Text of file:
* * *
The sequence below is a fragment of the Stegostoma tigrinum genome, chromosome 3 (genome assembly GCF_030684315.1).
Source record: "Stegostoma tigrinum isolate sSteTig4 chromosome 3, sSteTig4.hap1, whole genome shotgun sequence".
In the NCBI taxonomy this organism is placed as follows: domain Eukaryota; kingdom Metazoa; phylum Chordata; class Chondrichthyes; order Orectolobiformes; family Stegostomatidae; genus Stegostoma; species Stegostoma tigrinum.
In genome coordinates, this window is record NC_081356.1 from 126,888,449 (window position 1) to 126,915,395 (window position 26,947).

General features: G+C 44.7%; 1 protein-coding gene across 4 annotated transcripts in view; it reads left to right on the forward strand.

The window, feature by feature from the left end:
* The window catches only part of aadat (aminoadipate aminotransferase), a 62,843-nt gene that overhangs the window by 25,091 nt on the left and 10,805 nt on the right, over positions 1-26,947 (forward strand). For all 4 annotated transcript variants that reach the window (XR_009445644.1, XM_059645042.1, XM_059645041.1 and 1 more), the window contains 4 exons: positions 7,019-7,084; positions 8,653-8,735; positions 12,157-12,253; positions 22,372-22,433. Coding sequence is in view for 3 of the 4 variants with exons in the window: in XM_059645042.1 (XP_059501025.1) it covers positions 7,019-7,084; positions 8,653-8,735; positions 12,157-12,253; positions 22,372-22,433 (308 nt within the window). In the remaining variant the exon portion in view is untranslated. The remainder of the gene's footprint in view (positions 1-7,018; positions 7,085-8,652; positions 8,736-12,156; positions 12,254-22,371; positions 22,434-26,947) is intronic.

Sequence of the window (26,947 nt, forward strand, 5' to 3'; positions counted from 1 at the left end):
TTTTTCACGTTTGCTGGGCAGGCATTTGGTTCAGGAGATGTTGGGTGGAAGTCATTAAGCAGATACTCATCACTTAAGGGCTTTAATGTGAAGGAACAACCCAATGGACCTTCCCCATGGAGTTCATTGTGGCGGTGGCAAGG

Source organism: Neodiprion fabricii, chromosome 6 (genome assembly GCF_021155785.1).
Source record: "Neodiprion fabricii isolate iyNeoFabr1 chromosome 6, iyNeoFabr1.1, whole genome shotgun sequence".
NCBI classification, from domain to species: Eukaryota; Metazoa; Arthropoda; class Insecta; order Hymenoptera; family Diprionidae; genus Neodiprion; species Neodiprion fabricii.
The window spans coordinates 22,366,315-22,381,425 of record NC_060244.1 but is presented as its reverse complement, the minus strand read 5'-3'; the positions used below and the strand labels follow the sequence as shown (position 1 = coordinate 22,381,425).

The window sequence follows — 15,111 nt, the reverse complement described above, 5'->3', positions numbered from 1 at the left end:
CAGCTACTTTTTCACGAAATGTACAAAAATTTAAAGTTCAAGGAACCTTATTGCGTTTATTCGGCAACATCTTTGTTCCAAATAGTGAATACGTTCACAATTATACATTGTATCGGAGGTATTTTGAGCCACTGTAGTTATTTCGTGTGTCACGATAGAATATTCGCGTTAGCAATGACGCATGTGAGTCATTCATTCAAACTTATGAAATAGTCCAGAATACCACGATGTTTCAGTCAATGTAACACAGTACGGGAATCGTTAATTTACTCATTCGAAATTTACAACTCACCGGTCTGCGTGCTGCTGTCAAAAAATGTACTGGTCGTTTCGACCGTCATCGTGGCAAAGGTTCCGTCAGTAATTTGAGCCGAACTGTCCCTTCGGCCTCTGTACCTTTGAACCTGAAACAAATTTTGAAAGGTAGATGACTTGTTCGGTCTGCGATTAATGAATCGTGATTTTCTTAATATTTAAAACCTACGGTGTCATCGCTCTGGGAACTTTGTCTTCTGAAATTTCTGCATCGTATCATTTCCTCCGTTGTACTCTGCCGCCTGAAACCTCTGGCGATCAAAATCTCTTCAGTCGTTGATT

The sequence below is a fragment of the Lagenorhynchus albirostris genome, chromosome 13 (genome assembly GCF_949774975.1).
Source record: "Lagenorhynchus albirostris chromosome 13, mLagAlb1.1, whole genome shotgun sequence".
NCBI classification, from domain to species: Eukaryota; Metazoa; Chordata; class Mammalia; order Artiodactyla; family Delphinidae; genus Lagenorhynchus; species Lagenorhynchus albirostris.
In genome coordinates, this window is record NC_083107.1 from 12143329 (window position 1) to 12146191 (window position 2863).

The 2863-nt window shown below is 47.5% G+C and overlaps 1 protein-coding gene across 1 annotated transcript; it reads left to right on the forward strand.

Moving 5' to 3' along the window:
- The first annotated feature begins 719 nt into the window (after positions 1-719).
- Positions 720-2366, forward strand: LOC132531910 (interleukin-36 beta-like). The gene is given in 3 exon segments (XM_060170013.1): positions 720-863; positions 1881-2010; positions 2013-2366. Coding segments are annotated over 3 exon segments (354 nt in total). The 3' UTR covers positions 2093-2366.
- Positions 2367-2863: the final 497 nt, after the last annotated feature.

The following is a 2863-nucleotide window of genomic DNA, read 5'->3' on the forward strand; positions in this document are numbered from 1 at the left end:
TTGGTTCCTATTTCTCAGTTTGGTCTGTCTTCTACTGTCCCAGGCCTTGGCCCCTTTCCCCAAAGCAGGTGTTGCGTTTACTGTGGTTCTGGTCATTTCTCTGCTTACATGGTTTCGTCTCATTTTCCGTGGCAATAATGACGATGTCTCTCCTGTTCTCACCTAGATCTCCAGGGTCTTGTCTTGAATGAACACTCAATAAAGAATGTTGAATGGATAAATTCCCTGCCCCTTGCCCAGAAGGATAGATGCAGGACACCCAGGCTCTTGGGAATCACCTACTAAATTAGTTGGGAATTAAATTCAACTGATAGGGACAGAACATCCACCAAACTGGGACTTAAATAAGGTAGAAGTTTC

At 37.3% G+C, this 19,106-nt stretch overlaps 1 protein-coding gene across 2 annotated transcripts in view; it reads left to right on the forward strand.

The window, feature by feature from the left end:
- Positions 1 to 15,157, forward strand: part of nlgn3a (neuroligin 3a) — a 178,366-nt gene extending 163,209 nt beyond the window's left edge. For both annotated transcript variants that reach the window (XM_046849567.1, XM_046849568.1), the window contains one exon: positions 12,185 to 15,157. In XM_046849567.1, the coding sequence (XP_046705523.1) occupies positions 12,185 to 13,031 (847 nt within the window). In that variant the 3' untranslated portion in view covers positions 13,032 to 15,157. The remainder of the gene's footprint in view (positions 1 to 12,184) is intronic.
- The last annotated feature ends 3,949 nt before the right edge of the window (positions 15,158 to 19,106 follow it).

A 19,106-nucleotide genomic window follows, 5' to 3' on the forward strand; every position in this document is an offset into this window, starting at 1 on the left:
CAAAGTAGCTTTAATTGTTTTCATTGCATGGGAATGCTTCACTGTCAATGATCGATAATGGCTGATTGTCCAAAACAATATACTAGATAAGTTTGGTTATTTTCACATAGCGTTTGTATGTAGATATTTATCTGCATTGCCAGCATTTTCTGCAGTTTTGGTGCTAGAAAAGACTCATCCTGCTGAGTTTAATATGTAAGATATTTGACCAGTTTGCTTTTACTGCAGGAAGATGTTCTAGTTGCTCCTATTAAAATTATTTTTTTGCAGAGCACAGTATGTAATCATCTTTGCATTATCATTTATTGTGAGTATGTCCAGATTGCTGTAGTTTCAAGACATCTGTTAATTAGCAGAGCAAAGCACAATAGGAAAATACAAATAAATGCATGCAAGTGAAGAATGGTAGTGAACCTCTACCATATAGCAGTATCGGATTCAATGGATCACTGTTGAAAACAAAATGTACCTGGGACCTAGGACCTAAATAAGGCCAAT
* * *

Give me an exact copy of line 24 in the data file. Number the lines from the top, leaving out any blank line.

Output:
- Positions 2367-2863: the final 497 nt, after the last annotated feature.